Boost your career by becoming a better listener
Listening can seem surprisingly complicated. It’s possible to hear what someone says but not catch every nuance of what they are telling you or their unspoken statements. Improving your listening skills can help you become a better professional. It can make it easier to understand what a colleague or supervisor expects of you or determine what service will add value for a client.
In honor of National Listening Day, here are ways to enhance your ability to be an active listener.
Listen more than you talk.
This advice comes from Sir Richard Branson, founder of the Virgin Group, in a LinkedIn article. “Nobody learned anything by hearing themselves speak,” he writes.
While it’s acceptable to share your ideas, don’t miss the chance to learn from and about other people. Generally, your goal should be to listen to hear the other person and get something out of their words, not simply so can you respond when they’re done.
The habits of an active listener include facing the speaker, maintaining eye contact and good posture and — particularly important — letting the other person complete what they have to say before speaking yourself. Interrupting someone not only prevents them from getting their points or information across, but it also can indicate impatience or a lack of interest in what they are saying.
Even if you have a quick answer or response to what you’re being told, try to be patient and, if necessary, find a diplomatic way to ask a question if they’ve gone on a while. Checking your phone can also make it tough to absorb what someone is saying, and it gives the impression that listening to them is not your top priority.
If you’re in a job interview or a meeting with your boss or a client and aren’t sure of something the other person has said, repeat what you think you’ve heard and ask if you’ve got it right. That’s also a good approach if someone has brought you a complaint and you want to show you’ve understood their issues.
You might also ask questions to dig deeper into the points someone has made. Ask for more details about a boss’s expectations, or encourage a client to share information about business challenges or opportunities that they mention in passing. You may uncover valuable insights that can help you advance your career or better serve a client.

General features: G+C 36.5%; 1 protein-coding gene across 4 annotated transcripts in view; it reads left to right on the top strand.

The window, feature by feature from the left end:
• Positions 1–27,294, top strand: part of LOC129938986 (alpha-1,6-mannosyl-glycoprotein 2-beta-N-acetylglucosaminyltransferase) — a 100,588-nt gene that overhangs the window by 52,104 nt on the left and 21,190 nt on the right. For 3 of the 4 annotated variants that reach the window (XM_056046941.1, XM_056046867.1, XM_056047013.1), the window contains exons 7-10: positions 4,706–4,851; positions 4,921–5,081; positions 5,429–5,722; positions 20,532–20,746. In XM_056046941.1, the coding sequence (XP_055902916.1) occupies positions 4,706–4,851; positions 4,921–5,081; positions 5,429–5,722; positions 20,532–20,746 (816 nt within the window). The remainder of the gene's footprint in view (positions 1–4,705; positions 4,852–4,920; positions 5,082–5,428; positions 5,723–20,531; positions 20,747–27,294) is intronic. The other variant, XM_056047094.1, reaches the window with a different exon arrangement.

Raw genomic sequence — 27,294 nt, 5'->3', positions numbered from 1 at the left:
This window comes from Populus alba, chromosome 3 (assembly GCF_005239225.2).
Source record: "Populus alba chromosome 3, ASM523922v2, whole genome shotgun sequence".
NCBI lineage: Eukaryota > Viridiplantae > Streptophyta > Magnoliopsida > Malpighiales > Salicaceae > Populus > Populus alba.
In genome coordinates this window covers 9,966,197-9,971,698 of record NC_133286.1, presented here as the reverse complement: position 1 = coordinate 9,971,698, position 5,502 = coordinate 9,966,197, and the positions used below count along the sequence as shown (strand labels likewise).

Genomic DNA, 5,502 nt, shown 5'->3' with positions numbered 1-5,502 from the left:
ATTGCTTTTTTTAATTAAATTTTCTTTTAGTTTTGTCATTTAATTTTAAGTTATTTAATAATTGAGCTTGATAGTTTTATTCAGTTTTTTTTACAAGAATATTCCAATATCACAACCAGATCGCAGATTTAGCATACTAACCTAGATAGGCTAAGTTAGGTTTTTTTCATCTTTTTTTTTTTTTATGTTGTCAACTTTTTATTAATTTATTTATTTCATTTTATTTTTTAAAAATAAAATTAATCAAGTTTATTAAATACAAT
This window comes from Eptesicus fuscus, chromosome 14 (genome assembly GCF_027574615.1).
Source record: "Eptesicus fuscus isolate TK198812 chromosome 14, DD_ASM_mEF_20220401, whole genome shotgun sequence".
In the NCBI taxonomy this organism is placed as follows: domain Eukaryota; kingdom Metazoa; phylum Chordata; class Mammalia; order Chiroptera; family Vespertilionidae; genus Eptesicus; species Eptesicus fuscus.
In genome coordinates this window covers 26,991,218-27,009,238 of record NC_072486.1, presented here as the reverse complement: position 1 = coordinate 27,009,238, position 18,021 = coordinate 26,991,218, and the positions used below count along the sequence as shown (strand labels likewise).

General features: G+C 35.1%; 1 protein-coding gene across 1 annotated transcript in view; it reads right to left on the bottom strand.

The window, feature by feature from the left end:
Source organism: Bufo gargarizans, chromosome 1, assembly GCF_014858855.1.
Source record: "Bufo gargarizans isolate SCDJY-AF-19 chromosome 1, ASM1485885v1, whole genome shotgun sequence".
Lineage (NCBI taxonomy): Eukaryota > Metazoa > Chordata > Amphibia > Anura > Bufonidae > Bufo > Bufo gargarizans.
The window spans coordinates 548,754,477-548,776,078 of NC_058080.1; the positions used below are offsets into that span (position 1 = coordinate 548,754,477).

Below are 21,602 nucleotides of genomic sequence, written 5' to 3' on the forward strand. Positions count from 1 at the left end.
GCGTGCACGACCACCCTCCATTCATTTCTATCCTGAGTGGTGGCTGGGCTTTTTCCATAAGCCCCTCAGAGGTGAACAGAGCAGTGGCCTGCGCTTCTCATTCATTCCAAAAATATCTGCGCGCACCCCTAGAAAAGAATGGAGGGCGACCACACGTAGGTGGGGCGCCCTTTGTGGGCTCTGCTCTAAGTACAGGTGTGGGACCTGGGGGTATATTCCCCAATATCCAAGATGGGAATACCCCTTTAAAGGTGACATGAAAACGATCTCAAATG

Be aware of nuances.
UCLA researcher Albert Mehrabian found that spoken words only account for 7% of what we communicate. Body language communicates 55% and the tone of voice the other 38%.
With that in mind, watch for clues such as facial expression and speaking tone to get a better sense of the feelings behind the words. If someone insists they aren’t upset about something but they’re speaking loudly or emotionally, they probably really are upset. If they smile with their mouth but not with their eyes, they may not be as complacent or agreeable as they say.
As management expert Peter Drucker noted, “The most important thing in communication is hearing what isn’t said.”
What’s going on in the other person’s head as they speak to you? How does it feel to be them? This may sound difficult to determine. But even trying to empathize can give you a greater understanding of the full story behind their words and help you notice those signals in body language and tone of voice.
“I am endlessly surprised by what new and useful information I can gather just by keeping my ears open,” Branson writes.
Use these tips to boost your listening skills. You may be amazed at what you learn!
Liz Rock, Manager – Branded Content Strategy, Association of International Certified Professional Accountant
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